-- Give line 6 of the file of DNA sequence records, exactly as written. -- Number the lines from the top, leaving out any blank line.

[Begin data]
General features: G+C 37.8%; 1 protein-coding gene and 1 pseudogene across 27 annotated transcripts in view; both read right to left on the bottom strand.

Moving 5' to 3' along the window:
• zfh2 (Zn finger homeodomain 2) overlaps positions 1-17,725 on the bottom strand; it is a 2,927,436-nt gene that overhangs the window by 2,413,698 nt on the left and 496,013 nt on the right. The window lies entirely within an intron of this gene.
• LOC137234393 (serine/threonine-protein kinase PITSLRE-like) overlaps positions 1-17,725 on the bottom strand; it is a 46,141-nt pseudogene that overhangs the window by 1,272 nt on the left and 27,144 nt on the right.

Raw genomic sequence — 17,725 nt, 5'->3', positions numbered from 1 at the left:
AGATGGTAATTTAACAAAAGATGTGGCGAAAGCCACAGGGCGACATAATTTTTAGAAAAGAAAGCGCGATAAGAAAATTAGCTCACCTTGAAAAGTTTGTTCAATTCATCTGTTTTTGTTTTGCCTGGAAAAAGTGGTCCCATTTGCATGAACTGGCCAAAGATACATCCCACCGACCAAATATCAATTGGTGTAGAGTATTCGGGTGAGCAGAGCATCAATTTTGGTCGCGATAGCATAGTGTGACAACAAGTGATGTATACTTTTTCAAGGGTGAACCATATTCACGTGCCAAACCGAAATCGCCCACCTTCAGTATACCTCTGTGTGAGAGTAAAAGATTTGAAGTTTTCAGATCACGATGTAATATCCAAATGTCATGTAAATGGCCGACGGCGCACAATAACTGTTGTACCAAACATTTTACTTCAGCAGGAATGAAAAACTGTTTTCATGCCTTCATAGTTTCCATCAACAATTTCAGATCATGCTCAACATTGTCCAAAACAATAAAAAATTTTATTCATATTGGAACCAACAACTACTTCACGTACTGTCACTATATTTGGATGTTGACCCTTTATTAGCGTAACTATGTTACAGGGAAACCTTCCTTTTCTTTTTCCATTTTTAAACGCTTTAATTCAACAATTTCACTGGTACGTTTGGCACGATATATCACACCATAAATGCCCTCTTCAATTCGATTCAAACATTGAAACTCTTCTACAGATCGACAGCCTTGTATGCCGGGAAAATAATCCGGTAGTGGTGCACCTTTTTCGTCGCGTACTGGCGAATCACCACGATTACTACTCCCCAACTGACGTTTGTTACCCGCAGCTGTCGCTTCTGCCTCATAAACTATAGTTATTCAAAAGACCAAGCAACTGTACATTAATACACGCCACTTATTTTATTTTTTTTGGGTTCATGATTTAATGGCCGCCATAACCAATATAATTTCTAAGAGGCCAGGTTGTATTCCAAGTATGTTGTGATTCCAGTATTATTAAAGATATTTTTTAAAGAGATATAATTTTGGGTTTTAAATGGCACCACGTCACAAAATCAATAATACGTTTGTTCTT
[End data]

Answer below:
AGATGGTAATTTAACAAAAGATGTGGCGAAAGCCACAGGGCGACATAATTTTTAGAAAAGAAAGCGCGATAAGAAAATTAGCTCACCTTGAAAAGTTTGTTCAATTCATCTGTTTTTGTTTTGCCTGGAAAAAGTGGTCCCATTTGCATGAACTGGCCAAAGATACATCCCACCGACCAAATATCAATTGGTGTAGAGTATTCGGGTGAGCAGAGCATCAATTTTGGTCGCGATAGCATAGTGTGACAACAAGTGATGTATACTTTTTCAAGGGTGAACCATATTCACGTGCCAAACCGAAATCGCCCACCTTCAGTATACCTCTGTGTGAGAGTAAAAGATTTGAAGTTTTCAGATCACGATGTAATATCCAAATGTCATGTAAATGGCCGACGGCGCACAATAACTGTTGTACCAAACATTTTACTTCAGCAGGAATGAAAAACTGTTTTCATGCCTTCATAGTTTCCATCAACAATTTCAGATCATGCTCAACATTGTCCAAAACAATAAAAAATTTTATTCATATTGGAACCAACAACTACTTCACGTACTGTCACTATATTTGGATGTTGACCCTTTATTAGCGTAACTATGTTACAGGGAAACCTTCCTTTTCTTTTTCCATTTTTAAACGCTTTAATTCAACAATTTCACTGGTACGTTTGGCACGATATATCACACCATAAATGCCCTCTTCAATTCGATTCAAACATTGAAACTCTTCTACAGATCGACAGCCTTGTATGCCGGGAAAATAATCCGGTAGTGGTGCACCTTTTTCGTCGCGTACTGGCGAATCACCACGATTACTACTCCCCAACTGACGTTTGTTACCCGCAGCTGTCGCTTCTGCCTCATAAACTATAGTTATTCAAAAGACCAAGCAACTGTACATTAATACACGCCACTTATTTTATTTTTTTTGGGTTCATGATTTAATGGCCGCCATAACCAATATAATTTCTAAGAGGCCAGGTTGTATTCCAAGTATGTTGTGATTCCAGTATTATTAAAGATATTTTTTAAAGAGATATAATTTTGGGTTTTAAATGGCACCACGTCACAAAATCAATAATACGTTTGTTCTT